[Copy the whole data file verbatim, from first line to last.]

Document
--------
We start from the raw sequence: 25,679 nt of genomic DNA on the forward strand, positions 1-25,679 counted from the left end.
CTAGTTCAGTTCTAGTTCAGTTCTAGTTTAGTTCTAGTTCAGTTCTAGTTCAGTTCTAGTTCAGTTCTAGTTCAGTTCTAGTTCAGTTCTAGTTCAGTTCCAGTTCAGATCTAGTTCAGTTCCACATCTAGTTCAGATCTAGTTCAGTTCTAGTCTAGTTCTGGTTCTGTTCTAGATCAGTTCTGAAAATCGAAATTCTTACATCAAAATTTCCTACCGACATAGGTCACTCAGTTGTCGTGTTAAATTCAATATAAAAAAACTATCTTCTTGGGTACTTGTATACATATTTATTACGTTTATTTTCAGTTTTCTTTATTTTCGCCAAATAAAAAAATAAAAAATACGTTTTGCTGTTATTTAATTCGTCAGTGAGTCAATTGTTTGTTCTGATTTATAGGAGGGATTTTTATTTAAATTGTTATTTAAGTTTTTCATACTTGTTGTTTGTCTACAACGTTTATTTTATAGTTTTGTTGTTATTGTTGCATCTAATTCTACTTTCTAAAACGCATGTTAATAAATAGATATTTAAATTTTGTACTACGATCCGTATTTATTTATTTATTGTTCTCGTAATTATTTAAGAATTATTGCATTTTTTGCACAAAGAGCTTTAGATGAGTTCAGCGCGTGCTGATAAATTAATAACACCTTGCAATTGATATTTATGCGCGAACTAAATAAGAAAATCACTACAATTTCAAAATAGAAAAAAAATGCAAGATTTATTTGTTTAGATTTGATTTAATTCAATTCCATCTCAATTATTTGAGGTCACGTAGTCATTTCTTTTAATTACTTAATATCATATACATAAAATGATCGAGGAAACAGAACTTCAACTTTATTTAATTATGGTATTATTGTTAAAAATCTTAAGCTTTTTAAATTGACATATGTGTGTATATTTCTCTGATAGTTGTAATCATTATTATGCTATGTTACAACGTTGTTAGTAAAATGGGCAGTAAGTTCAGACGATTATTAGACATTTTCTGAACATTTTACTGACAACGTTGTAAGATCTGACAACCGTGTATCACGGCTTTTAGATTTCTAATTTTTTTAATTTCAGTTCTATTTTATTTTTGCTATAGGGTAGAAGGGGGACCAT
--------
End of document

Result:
We start from the raw sequence: 25,679 nt of genomic DNA on the forward strand, positions 1-25,679 counted from the left end.
CTAGTTCAGTTCTAGTTCAGTTCTAGTTTAGTTCTAGTTCAGTTCTAGTTCAGTTCTAGTTCAGTTCTAGTTCAGTTCTAGTTCAGTTCTAGTTCAGTTCCAGTTCAGATCTAGTTCAGTTCCACATCTAGTTCAGATCTAGTTCAGTTCTAGTCTAGTTCTGGTTCTGTTCTAGATCAGTTCTGAAAATCGAAATTCTTACATCAAAATTTCCTACCGACATAGGTCACTCAGTTGTCGTGTTAAATTCAATATAAAAAAACTATCTTCTTGGGTACTTGTATACATATTTATTACGTTTATTTTCAGTTTTCTTTATTTTCGCCAAATAAAAAAATAAAAAATACGTTTTGCTGTTATTTAATTCGTCAGTGAGTCAATTGTTTGTTCTGATTTATAGGAGGGATTTTTATTTAAATTGTTATTTAAGTTTTTCATACTTGTTGTTTGTCTACAACGTTTATTTTATAGTTTTGTTGTTATTGTTGCATCTAATTCTACTTTCTAAAACGCATGTTAATAAATAGATATTTAAATTTTGTACTACGATCCGTATTTATTTATTTATTGTTCTCGTAATTATTTAAGAATTATTGCATTTTTTGCACAAAGAGCTTTAGATGAGTTCAGCGCGTGCTGATAAATTAATAACACCTTGCAATTGATATTTATGCGCGAACTAAATAAGAAAATCACTACAATTTCAAAATAGAAAAAAAATGCAAGATTTATTTGTTTAGATTTGATTTAATTCAATTCCATCTCAATTATTTGAGGTCACGTAGTCATTTCTTTTAATTACTTAATATCATATACATAAAATGATCGAGGAAACAGAACTTCAACTTTATTTAATTATGGTATTATTGTTAAAAATCTTAAGCTTTTTAAATTGACATATGTGTGTATATTTCTCTGATAGTTGTAATCATTATTATGCTATGTTACAACGTTGTTAGTAAAATGGGCAGTAAGTTCAGACGATTATTAGACATTTTCTGAACATTTTACTGACAACGTTGTAAGATCTGACAACCGTGTATCACGGCTTTTAGATTTCTAATTTTTTTAATTTCAGTTCTATTTTATTTTTGCTATAGGGTAGAAGGGGGACCAT